Obama Announces Policy Change, Hill Dems Complain. Film At 11.

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Here’s a Twitter conversation between me and Ezra Klein on Saturday:

Klein: What I’m hearing from Hill Dems is that they’re happy the immigration order is delayed, but angry at how poorly the issue has been handled

Drum: Of course they are. That’s the eternal complaint when they can’t think of anything substantive to gripe about.

Klein: I think that’s too pat a response: sometimes issues are poorly handled.

Drum: Sure. But lately, Ds complain about *every* issue being badly handled. (Or having “bad optics.”)

Klein provides more detail here, and Andrew Sullivan rounds up the liberal reaction here. But is there really any serious political malpractice going on? There is to this extent: the White House apparently didn’t read the tea leaves properly earlier this summer when it announced that Obama would take executive action on immigration after it became clear that Republicans in the House were unwilling to act. Following that, though, Obama’s only choice was either to stick to his guns or announce a delay. The former would have irked congressional Democrats, so he chose to announce a delay.

It’s hard for me to see anything poorly handled here. The truth is that anytime a president changes course, a bit of awkwardness is baked into the cake. It’s inevitable, and if you can’t accept that you shouldn’t urge a change of course. What’s more, I don’t see anything in Obama’s actions that made this any better or worse than usual. It was pretty routine, and will be forgotten by all but political junkies within days. Democrats are probably doing themselves more damage with another round of their all-too-routine whinging than Obama did by announcing the delay in the first place.

That does leave one question, though: Did Obama consult sufficiently with congressional Dems before he initially announced that he planned to take executive action on immigration? Frankly, the political implications of that announcement were so obvious that it beggars the imagination to suppose that he didn’t. Everyone in the world immediately knew that (a) it would help drive Latino turnout and (b) it might pose problems for Democrats running close races in red states. Obama’s political team might not be Olympic caliber, but there’s no way they failed to talk to “Hill Dems” about immigration back in June, is there? I’d be very interested in reading a neutrally-reported deep dive about this.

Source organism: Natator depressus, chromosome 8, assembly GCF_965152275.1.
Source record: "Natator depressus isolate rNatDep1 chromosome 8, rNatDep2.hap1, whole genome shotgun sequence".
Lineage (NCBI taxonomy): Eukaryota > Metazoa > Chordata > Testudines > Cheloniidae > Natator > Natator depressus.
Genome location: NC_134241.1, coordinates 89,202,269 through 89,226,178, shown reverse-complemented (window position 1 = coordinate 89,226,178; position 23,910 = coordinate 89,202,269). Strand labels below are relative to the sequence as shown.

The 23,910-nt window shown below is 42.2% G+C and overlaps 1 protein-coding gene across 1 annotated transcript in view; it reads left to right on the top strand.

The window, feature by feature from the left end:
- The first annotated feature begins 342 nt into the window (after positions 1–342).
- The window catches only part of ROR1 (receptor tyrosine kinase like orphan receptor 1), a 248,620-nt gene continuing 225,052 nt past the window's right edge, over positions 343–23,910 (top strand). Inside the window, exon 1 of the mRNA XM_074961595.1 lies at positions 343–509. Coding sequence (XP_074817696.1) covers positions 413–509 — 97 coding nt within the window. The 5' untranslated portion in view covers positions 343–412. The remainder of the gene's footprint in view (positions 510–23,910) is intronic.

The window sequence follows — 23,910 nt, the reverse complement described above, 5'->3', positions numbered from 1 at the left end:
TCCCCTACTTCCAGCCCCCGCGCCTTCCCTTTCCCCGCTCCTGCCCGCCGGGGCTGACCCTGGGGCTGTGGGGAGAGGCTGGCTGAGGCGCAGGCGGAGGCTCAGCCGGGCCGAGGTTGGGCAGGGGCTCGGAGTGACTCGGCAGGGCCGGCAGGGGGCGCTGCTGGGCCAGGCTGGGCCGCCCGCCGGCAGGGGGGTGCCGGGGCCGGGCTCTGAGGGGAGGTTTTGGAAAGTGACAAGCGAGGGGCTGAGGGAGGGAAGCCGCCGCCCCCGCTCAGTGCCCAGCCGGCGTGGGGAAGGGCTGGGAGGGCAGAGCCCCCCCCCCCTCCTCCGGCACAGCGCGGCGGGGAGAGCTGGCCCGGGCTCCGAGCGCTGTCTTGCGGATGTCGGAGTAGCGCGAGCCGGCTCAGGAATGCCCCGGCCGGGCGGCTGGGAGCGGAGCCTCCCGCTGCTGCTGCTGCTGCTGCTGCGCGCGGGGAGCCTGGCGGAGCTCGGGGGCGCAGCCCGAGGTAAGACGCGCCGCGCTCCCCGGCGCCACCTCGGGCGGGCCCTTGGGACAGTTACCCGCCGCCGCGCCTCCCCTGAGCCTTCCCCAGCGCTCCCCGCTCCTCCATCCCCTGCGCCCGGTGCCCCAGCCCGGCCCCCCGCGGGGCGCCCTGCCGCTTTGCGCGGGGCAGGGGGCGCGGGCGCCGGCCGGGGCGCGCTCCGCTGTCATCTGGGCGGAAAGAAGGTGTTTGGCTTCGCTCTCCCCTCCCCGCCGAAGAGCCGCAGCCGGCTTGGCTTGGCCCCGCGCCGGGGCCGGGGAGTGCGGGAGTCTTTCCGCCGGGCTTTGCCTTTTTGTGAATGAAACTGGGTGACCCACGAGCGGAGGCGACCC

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SIX TRUTHS

Reclaiming power from those who abuse it often starts with telling the truth. And in "This Is How Authoritarians Get Defeated," MoJo's Monika Bauerlein unpacks six truths to remember during the homestretch of an election where democracy, truth, and decency are on the line.

Truth #1: The chaos is the point.

Truth #2: Team Reality is bigger than it seems.

Truth #3: Facebook owns this.

Truth #4: When we go to work, we're in the fight.

Truth #5: It's about minority rule.

Truth #6: The only thing that can save us is…us.

Please take a moment to see how all these truths add up, because what happens in the weeks and months ahead will reverberate for at least a generation and we better be prepared.

And if you think journalism like Mother Jones'—that calls it like it is, that will never acquiesce to power, that looks where others don't—can help guide us through this historic, high-stakes moment, and you're able to right now, please help us reach our $350,000 goal by October 31 with a donation today. It's all hands on deck for democracy.

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